Greedy Grooms’ Parents Society) kicked off the 3-day-long Global Indian Bridegroom Fair at Pragati Maidan in New Delhi. This event, the first of its kind, has grabbed global attention. According to Indian Wedding Market experts, it is already a huge hit, with parents from every nook and corner of India taking part in the event, along with their daughters, of course—the prospective brides.
Every prospective bridegroom up for sale must wear a cardboard tag, which states his name and NNGP (Non-Negotiable Groom Price), along with his vital stats: Profile, Company, Earnings per annum, Contact Number and other salient features. There are separate stalls for various communities viz. NRI, Kayasth, Aggarwal, Yadav, Marathi. Each stall is further divided into shops on the basis of professions. The shops featuring IT engineers are a bit overcrowded, but the event has been managed extremely well.
For the convenience of ‘buyers’, digital displays in each stall mention the “starting price” and the number of the available grooms. Continuous announcements are made to lure visitors to the respective shops. One such popular announcement says: “Handsome, 27 year old, Non-Kingfisher—yes, ladies and gentlemen—Non-Kingfisher Pilot! Available just for 30 lac at Shop No. 12.” The NRI stall, the most lavish of all, is proving to be the biggest crowd-puller.
The ‘buyer’ parents have termed this an excitingly revolutionary move. Mr. Lachar Malhotra, the quite aged father of Tinky, a B. Com. (Hons.) graduate from Hindu College, said, “It’s a move towards transparency. As it is, things work only this way. Matrimonial ads reveal nothing important. Everywhere it’s mentioned that an educated, well-groomed, beautiful—not to mention fair—girl is needed for so-and-so well-settled boy. But then when I contact them, all they seem to care about is the ‘offer’.”
He continued, “When I ask them about their ‘expectations’, they generally say it depends on me: whatever I can and wish to provide. And when I say that I can spend only 20 lac, (without having a clue about how would I raise the money), they react as if I have insulted them in the worst possible manner. Here, at least, we can make an informed decision which falls under our ‘budget’.”
On the whole, the event ran quite smoothly for the better part of the day. Things became a bit melodramatic when a “spoiled” girl named Pooja came to the announcement stage and snatched the mic from Darbari Lal Ji who was luring visitors for his IITian son.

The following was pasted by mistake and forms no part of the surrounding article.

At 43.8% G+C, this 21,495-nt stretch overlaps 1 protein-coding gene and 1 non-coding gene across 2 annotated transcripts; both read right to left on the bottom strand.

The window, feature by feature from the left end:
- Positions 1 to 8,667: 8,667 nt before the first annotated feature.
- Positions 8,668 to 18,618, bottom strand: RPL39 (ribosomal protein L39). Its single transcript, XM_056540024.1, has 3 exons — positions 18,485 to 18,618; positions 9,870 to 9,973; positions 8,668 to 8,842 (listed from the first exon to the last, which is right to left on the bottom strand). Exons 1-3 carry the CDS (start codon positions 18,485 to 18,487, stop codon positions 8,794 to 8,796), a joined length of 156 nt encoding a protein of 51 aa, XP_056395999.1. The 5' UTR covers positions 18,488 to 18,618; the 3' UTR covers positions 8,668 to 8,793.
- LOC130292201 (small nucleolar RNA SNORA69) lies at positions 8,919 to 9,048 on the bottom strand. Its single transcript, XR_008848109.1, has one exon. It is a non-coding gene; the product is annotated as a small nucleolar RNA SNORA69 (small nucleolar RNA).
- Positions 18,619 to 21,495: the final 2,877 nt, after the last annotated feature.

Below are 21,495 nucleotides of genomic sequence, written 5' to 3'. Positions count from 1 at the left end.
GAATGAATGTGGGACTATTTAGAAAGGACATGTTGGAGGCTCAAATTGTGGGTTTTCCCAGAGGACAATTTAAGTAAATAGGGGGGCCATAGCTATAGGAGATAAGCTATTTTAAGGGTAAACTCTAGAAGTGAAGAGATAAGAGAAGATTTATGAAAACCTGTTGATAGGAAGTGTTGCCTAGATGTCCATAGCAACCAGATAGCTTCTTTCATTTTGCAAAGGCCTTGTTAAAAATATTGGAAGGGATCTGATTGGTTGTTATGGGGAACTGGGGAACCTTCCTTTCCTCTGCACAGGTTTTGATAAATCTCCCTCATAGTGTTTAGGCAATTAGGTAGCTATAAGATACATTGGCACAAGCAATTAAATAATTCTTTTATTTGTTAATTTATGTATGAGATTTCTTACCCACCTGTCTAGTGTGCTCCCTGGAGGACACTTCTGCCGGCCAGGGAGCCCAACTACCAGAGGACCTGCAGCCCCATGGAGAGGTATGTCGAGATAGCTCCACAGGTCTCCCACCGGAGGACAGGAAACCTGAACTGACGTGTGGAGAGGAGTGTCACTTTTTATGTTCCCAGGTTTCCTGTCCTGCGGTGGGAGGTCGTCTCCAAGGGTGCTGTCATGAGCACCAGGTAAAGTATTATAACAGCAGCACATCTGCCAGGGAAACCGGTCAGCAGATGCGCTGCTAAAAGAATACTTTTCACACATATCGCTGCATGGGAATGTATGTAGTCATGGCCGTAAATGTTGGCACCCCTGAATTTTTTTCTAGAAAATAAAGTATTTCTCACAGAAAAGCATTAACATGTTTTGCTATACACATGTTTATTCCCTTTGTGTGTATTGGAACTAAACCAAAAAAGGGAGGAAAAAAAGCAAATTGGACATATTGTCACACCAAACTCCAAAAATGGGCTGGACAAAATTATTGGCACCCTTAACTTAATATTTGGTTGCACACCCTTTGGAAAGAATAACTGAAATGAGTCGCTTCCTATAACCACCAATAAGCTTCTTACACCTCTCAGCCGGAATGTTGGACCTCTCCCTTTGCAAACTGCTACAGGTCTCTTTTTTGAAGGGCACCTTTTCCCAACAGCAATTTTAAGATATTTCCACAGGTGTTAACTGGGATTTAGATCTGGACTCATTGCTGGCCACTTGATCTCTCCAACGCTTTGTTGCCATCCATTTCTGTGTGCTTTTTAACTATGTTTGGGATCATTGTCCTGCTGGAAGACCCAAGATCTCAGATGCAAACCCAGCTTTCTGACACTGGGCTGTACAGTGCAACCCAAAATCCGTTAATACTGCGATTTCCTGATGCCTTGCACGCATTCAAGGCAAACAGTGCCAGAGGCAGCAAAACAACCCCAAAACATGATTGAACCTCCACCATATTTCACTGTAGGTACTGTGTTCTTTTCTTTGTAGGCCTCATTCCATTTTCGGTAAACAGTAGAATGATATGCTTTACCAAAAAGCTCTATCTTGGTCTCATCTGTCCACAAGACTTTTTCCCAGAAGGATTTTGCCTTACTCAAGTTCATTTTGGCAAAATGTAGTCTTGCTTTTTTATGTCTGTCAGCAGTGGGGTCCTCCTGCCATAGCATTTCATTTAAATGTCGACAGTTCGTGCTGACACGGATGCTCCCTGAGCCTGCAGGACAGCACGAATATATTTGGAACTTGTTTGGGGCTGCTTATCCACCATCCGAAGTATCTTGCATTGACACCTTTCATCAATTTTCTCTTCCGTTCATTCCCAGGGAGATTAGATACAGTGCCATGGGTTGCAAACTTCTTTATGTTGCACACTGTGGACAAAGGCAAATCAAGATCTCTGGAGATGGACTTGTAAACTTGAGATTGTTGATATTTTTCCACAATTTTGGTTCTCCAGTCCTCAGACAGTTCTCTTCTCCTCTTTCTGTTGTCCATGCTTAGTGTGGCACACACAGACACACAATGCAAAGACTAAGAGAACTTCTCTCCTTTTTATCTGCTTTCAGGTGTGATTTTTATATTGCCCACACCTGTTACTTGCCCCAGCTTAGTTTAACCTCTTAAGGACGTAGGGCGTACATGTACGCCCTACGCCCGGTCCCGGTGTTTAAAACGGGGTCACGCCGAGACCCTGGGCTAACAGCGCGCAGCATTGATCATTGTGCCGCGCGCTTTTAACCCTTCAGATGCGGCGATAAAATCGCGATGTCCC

Fuming with anger, she started shouting in frustration, “What kind of spineless people are you? Yes, I am talking to all of you. Obedient sons wearing price tags, grinning parents behind their IIM graduate products and window-shopping visitors. What’s wrong with you? What good is a manager if he cannot manage his own marriage? What good a lawyer are you, if you cannot argue for what’s clearly righteous to everybody?”
And now she was nearing a crescendo: “And you, the proud and helpless parents, you think you lose your honour if your child marries someone from another caste, but this filthy human market is honourable to you. Why is this barbaric relic still in practice? Why? We are as educated, as competent as boys. In spite of that, why are our parents forced to squander all their life savings so that they can shove us down some ‘well-off’ guy’s throat?”
After that, Pooja’s voice started cracking and she fainted. The mic was taken over by Dhanbhukkad Chand Ji—Chairperson of AIGPS—and he asked people to calm down. He quickly signalled his aides to take the girl and her parents outside the Expo complex. He also blamed the education system for turning the youth “indecent and irreverent”. Post this drama, some grooms left the stalls, throwing their “price tags” away, but things were soon back to normal.
And that was the end to a very productive day. Indeed, this initiative was applauded by many; it is a much-needed innovation for the Indian Wedding Industry.
Author’s Note: It has become a logical step that if you cannot legalize something, you commercialize it—as happens with the practice of dowry in this story. Preventive laws turn defunct. And evil gets redefined as “necessary evil”. Nonetheless, a shameless society is better than a hypocritical one. Because the only thing that is more immoral than one’s immorality is one’s pretence of morality.
This article is by Ravi Singla, and has been edited by Priyanka Mehta. Both Ravi and Priyanka are interning with NTMN in our 2012 Internship-cum-Training Program.